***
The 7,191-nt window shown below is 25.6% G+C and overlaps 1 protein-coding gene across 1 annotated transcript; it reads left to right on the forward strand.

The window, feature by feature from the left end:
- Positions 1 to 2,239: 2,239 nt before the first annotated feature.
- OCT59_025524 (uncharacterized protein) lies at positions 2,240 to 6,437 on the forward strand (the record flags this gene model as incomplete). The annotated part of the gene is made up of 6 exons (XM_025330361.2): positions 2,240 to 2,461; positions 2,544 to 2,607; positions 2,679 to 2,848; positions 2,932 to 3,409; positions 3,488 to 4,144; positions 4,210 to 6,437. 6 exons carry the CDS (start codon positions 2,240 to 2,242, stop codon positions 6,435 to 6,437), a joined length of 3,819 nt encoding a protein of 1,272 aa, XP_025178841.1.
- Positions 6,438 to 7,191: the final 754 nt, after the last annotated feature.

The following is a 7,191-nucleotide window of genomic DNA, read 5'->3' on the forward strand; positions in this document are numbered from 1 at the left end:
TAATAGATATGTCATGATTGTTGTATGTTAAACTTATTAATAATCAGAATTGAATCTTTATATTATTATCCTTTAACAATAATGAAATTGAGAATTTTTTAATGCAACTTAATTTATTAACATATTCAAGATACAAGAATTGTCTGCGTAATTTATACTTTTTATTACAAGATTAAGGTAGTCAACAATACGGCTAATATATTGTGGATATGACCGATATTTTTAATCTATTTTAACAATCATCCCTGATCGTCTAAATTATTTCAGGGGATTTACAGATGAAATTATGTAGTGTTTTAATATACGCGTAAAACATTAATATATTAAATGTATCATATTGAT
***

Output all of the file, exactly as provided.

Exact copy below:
The 7,191-nt window shown below is 25.6% G+C and overlaps 1 protein-coding gene across 1 annotated transcript; it reads left to right on the forward strand.

The window, feature by feature from the left end:
- Positions 1 to 2,239: 2,239 nt before the first annotated feature.
- OCT59_025524 (uncharacterized protein) lies at positions 2,240 to 6,437 on the forward strand (the record flags this gene model as incomplete). The annotated part of the gene is made up of 6 exons (XM_025330361.2): positions 2,240 to 2,461; positions 2,544 to 2,607; positions 2,679 to 2,848; positions 2,932 to 3,409; positions 3,488 to 4,144; positions 4,210 to 6,437. 6 exons carry the CDS (start codon positions 2,240 to 2,242, stop codon positions 6,435 to 6,437), a joined length of 3,819 nt encoding a protein of 1,272 aa, XP_025178841.1.
- Positions 6,438 to 7,191: the final 754 nt, after the last annotated feature.

The following is a 7,191-nucleotide window of genomic DNA, read 5'->3' on the forward strand; positions in this document are numbered from 1 at the left end:
TAATAGATATGTCATGATTGTTGTATGTTAAACTTATTAATAATCAGAATTGAATCTTTATATTATTATCCTTTAACAATAATGAAATTGAGAATTTTTTAATGCAACTTAATTTATTAACATATTCAAGATACAAGAATTGTCTGCGTAATTTATACTTTTTATTACAAGATTAAGGTAGTCAACAATACGGCTAATATATTGTGGATATGACCGATATTTTTAATCTATTTTAACAATCATCCCTGATCGTCTAAATTATTTCAGGGGATTTACAGATGAAATTATGTAGTGTTTTAATATACGCGTAAAACATTAATATATTAAATGTATCATATTGAT